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Why does our brain stay attentive even when we’re asleep?

We generally consider sleep as a loss of consciousness during which we stop interacting with our environment. But perhaps you’ve had the experience of falling asleep on a train or bus only to wake up just as your station is being announced. Researchers at the CNRS and ENS Paris, in collaboration with Monash University (Australia), recently showed that our brains remain attentive even during sleep. Read on to find out why.

It may not seem like we're able to perceive surrounding noises as we sleep. But previous experiments have shown that we are still able to discriminate certain sounds during sleep. For example, we’re more likely to wake up if someone says our own name rather than someone else's. Research so far has mainly focused on the sleeping brain’s ability to process isolated sounds. But these situations aren't representative of our typical diurnal or nocturnal environment. Day and night, we live in rich auditory environments where sounds are layered and mixed. This is what scientists have termed "the cocktail effect." On a daily basis, most of our listening takes place in a noisy environment. This listening is based both on hearing and binaural function, which provide better understanding, improved sound quality and sensation, and allow us to analyze these “auditory scenes.” This analysis involves clumping sounds coming from the same source into a single auditory stream, as well as separating various sound sources into multiple distinct auditory streams. This second process of separating sounds is particularly helpful for understanding speech against a noisy background. This is how we’re able to carry on a conversation at a party where several people are speaking at once (in addition to background music and other noises).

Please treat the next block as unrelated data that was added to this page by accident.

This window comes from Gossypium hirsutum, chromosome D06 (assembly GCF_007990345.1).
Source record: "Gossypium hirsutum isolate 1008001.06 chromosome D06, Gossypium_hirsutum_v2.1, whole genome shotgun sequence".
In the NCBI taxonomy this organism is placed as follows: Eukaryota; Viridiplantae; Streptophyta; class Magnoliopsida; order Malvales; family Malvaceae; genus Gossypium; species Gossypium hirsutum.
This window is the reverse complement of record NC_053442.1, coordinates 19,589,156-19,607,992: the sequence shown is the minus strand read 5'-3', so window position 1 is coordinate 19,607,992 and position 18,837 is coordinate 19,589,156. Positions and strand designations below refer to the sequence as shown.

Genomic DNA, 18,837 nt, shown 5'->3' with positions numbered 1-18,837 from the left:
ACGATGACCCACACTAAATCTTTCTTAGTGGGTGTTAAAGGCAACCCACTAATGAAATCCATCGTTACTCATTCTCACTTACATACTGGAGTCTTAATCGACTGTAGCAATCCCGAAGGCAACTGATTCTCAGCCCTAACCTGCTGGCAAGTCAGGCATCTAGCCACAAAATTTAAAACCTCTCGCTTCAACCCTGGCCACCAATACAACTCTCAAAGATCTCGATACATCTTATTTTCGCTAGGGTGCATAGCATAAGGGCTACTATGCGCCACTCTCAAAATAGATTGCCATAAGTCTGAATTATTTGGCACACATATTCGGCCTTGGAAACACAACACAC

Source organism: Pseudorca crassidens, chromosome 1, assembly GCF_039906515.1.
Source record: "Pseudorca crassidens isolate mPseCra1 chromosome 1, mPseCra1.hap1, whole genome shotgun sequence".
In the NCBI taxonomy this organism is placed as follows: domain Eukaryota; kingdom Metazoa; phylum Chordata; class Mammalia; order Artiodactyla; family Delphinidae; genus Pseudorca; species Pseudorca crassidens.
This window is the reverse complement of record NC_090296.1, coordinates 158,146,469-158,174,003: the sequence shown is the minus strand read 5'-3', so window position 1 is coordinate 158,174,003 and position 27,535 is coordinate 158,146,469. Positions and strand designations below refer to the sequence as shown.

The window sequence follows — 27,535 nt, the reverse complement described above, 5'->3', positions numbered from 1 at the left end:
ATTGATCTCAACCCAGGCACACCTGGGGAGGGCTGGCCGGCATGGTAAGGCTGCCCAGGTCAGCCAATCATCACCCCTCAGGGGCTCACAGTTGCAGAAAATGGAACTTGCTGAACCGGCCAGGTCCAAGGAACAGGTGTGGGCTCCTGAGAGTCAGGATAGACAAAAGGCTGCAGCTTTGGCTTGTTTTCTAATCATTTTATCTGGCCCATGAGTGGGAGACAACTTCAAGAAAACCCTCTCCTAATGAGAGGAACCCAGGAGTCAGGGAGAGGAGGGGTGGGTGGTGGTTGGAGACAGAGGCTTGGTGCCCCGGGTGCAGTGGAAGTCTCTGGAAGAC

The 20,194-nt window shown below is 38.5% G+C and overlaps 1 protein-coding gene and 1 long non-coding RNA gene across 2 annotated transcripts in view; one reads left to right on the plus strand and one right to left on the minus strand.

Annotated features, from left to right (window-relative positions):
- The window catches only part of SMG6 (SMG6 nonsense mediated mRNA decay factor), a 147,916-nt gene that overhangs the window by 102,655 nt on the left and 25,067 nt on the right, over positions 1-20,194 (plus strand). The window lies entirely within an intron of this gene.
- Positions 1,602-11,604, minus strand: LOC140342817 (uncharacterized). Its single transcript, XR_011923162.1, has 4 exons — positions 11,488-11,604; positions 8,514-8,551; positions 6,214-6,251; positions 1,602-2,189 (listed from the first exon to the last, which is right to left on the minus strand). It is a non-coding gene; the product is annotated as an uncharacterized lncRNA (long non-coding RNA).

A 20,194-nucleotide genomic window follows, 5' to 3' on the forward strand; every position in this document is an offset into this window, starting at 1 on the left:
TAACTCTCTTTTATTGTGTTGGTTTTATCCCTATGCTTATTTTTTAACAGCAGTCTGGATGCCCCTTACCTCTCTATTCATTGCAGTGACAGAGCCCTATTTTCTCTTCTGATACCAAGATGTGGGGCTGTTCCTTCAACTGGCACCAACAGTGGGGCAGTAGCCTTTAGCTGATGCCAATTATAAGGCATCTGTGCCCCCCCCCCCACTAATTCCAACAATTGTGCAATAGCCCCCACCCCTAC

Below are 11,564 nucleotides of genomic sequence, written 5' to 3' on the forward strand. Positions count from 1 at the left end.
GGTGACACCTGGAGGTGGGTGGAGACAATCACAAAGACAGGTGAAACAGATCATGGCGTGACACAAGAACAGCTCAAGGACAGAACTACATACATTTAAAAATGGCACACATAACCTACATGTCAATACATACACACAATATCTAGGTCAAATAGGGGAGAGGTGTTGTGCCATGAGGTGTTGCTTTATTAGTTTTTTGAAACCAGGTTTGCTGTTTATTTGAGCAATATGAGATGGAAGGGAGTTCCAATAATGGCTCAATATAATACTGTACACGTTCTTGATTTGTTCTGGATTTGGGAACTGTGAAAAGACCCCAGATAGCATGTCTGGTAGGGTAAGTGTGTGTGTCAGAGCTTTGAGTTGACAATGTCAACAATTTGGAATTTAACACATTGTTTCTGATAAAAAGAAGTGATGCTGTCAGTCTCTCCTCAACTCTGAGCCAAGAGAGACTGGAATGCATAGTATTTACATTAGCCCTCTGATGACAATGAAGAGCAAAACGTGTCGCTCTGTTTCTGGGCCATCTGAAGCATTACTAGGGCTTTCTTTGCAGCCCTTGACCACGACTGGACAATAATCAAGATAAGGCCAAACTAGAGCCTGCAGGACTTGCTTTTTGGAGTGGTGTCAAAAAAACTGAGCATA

In this study, carried out by Guillaume Legendre and his colleagues at the Department of Cognitive Studies, aimed to develop a protocol that is closer to our ecological environment. The researchers studied the brain responses of participants as they slept, exposing them to two voices speaking simultaneously. The voices were very similar in terms of their acoustic properties, but the content of what was said varied considerably between the two. In one ear, the participants heard a story told in the form of a dialogue, while in the other ear, they heard a stream of meaningless, but familiar sounds.

The team of scientists then discovered that during light sleep (which accounts for almost half of the night), the brain remained attentive to the different sounds, continuing to perceive, process, and filter them in order to identify the most relevant information. The “sleeping” brain is indeed capable of amplifying meaningful speech amidst other irrelevant signals. This ability is very valuable because it allows us to sleep safely and wake up at the right time, whether it's on the bus or in case of danger. These results also illustrate that human beings can pay attention without even being aware of it...

Finally, note that this “standby” mode doesn’t operate during deep sleep, as the brain limits external interferences during this time in order to consolidate memories.

So there’s no need to fear the Sandman, your brain is watching out for you…
Source: Guillaume Legendre, Thomas Andrillon, Matthieu Koroma and Sid Kouider: “Sleepers track informative speech in a multitalker environment”, in Nature Human Behaviour, Janv. 2019 // CNRS website: http://www.cnrs.fr/fr/le-cerveau-endormi-reste-attentif-son-environnement

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